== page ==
06 March 2018
Q: I’ve always had really painful periods which I’ve heard is a sign of endometriosis. What other symptoms should I be looking out for?
A: Endometriosis is a relatively common condition affecting up to 15% of young women in their reproductive years. It is a cause of considerable suffering, severely affecting quality of life and can lead to regular absence from school, college and work. The condition occurs when cells that usually line the womb (endometrium) develop elsewhere in the body, usually within the pelvis.
Whilst pain with your period is the commonest symptom associated with endometriosis, you can have a variety of other symptoms with the disease. Your bowel and bladder are very close to the womb so some women have pain emptying their bowel or bladder with some associated frequency during the period. You may also experience diarrhoea and rarely, bleeding from the bowel so it is not uncommon for women to be investigated for bowel problems when they have endometriosis.
In addition to pain, you may bleed heavily with your periods and this can cause a mild anaemia which can make you tired and lethargic. Nausea and a reduction in your appetite are also symptoms that many women experience in association with their periods and these can also be attributed to other conditions, making diagnosis difficult.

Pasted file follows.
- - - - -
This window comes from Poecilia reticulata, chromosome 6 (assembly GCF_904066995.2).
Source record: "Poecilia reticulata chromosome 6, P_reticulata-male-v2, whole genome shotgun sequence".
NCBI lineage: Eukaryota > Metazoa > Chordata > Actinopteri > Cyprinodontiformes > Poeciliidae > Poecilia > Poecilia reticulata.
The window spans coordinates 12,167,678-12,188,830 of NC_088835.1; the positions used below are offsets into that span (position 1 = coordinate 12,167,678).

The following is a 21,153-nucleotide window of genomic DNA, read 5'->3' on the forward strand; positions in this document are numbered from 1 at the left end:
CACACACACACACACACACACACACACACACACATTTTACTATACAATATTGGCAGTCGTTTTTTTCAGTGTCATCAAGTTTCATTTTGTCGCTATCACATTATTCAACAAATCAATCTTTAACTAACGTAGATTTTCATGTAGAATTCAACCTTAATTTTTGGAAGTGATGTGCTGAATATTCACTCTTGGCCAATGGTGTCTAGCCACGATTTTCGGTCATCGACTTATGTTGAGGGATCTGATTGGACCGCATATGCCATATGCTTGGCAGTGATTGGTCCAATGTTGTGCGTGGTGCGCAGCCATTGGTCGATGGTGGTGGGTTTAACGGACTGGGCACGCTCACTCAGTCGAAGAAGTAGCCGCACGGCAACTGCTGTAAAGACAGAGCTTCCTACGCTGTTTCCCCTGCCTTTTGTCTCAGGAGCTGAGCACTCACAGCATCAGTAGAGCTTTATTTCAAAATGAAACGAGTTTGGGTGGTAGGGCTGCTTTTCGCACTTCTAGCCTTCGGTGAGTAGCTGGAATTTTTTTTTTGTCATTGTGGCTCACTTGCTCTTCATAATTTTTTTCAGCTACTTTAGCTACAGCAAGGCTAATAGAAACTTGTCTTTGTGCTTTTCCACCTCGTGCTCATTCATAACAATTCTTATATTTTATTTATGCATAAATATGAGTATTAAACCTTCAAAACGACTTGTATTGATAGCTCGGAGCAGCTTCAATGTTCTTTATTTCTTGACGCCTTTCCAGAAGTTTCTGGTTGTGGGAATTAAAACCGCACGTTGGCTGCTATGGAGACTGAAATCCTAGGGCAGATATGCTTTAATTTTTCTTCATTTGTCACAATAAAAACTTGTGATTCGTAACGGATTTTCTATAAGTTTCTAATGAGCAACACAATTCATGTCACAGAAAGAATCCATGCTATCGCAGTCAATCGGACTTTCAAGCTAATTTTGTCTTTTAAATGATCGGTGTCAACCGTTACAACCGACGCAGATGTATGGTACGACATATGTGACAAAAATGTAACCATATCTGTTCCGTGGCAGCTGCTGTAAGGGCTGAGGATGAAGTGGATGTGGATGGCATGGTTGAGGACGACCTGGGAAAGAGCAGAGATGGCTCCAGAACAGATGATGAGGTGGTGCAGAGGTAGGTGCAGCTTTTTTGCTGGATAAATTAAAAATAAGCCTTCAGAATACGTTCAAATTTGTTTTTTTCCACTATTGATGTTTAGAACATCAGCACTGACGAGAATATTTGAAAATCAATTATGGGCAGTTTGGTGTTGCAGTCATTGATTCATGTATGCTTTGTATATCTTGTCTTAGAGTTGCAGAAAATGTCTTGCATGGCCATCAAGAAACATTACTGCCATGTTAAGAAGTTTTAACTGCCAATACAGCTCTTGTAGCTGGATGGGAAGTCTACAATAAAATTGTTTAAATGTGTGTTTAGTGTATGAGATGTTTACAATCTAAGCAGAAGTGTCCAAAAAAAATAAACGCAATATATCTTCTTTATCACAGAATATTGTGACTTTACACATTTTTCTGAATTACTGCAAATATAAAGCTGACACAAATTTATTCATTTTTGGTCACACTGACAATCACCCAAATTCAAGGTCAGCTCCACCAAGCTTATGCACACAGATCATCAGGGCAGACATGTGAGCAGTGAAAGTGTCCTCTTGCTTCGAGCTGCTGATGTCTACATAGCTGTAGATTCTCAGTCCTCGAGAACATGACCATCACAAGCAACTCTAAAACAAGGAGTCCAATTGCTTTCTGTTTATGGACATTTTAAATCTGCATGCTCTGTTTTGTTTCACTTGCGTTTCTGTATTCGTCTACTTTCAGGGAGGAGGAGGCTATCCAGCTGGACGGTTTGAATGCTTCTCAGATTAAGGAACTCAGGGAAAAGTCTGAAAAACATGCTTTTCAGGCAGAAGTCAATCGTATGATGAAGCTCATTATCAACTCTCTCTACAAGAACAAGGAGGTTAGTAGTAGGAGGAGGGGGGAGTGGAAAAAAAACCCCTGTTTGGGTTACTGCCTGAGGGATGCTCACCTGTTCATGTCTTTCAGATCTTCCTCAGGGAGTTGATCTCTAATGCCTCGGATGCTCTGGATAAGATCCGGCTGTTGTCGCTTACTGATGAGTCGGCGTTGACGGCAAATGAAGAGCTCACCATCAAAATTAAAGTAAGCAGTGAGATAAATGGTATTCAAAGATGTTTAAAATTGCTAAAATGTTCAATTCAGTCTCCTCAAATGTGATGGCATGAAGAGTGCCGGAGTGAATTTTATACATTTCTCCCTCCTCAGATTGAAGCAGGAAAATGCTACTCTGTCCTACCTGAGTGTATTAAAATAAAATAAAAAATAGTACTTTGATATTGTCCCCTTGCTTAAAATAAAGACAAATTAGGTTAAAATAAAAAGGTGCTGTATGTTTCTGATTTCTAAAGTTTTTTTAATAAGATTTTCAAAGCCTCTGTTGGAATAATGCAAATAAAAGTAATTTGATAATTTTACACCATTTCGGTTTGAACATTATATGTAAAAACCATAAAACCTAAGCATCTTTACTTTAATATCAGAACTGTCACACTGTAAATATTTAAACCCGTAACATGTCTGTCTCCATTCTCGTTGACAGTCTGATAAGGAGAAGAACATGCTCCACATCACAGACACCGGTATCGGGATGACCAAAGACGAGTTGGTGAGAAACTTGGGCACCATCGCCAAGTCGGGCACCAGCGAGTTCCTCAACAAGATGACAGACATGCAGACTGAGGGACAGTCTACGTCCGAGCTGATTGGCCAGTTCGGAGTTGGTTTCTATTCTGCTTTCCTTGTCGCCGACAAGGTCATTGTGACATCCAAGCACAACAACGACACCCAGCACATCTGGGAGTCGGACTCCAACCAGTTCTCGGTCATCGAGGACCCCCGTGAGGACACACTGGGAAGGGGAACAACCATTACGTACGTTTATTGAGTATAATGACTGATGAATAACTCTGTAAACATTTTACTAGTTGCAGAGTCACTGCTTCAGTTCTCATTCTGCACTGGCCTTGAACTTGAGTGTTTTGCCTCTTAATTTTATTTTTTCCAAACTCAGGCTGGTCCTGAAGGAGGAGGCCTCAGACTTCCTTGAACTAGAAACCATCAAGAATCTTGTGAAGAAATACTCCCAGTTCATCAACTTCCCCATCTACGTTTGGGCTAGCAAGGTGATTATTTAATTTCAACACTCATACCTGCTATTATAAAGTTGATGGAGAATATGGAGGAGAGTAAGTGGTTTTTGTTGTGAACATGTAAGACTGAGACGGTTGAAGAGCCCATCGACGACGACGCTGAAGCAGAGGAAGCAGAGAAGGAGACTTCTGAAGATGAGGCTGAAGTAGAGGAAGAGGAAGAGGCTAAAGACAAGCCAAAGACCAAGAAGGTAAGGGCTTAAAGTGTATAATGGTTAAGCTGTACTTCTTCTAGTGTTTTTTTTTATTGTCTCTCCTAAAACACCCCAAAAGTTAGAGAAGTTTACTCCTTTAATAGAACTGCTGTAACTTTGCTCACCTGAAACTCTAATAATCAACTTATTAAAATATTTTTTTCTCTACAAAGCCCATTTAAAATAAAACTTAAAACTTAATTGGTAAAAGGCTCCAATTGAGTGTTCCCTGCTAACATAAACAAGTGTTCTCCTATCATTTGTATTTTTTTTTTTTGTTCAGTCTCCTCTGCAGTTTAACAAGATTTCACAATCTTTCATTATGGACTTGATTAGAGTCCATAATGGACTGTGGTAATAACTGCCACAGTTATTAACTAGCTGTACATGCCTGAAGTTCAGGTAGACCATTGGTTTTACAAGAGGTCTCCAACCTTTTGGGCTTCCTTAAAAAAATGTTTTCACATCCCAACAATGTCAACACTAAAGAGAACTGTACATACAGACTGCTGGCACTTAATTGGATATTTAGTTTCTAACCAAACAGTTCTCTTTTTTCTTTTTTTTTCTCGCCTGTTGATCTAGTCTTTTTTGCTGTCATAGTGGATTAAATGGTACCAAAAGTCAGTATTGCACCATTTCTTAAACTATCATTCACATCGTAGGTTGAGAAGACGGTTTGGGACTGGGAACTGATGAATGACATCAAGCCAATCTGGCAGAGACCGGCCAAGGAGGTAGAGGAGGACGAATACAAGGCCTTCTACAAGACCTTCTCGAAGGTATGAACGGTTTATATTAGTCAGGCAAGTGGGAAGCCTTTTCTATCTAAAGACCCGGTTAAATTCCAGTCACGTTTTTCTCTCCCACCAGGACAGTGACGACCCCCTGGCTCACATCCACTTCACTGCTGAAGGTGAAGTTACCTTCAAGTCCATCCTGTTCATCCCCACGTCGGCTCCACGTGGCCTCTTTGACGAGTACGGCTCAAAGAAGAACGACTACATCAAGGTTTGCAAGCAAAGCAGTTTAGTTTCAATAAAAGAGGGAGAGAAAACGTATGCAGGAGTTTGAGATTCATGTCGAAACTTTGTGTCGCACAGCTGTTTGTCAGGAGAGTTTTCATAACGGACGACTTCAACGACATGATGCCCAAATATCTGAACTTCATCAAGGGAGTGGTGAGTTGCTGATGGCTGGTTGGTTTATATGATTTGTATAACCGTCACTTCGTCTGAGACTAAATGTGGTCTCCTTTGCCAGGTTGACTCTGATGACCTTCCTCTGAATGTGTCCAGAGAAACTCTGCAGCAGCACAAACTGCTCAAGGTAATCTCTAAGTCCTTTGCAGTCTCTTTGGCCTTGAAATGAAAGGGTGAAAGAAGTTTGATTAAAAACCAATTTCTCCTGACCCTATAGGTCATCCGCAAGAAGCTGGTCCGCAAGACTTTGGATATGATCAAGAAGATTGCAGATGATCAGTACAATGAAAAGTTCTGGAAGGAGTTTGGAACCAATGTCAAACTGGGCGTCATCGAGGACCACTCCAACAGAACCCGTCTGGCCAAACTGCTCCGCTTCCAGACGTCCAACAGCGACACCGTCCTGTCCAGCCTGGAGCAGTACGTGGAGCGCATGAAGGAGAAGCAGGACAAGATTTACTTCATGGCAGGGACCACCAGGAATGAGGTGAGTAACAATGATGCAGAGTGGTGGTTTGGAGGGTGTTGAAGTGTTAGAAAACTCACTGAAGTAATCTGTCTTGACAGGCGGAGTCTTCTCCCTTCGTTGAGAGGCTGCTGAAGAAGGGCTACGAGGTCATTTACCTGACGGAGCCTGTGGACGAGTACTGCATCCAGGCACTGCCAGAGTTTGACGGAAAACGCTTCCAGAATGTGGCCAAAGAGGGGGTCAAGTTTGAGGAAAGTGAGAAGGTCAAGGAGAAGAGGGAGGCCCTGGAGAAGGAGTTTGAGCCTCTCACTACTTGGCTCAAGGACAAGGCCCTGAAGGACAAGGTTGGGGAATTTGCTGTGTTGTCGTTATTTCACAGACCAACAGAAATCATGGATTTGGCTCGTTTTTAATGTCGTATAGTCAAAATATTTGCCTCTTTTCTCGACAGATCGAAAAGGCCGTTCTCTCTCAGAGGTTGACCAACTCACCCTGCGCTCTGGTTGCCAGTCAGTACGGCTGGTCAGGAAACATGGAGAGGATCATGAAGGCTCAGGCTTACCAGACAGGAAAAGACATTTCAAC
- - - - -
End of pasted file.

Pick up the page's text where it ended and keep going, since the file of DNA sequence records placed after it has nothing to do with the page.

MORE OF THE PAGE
It's a long-term condition that can have a significant impact on your life, but there are various treatments that can help which include:
- Symptomatic treatment – provided by non-steroidal anti-inflammatory drugs
- Medical (non-surgical) treatment, such as the Mirena coil and oral contraceptive pills
- Surgical treatment such as laparoscopic surgery to remove or destroy endometriosis
If you think you could have endometriosis, you should see your GP who will be able to refer you to a specialist for investigation.
Find out more about Mr Christopher Guyer, Consultant Gynaecologist practising at Spire Portsmouth Hospital.
The content of this article is provided for general information only, and should not be treated as a substitute for the professional medical advice of your doctor or other health care professional.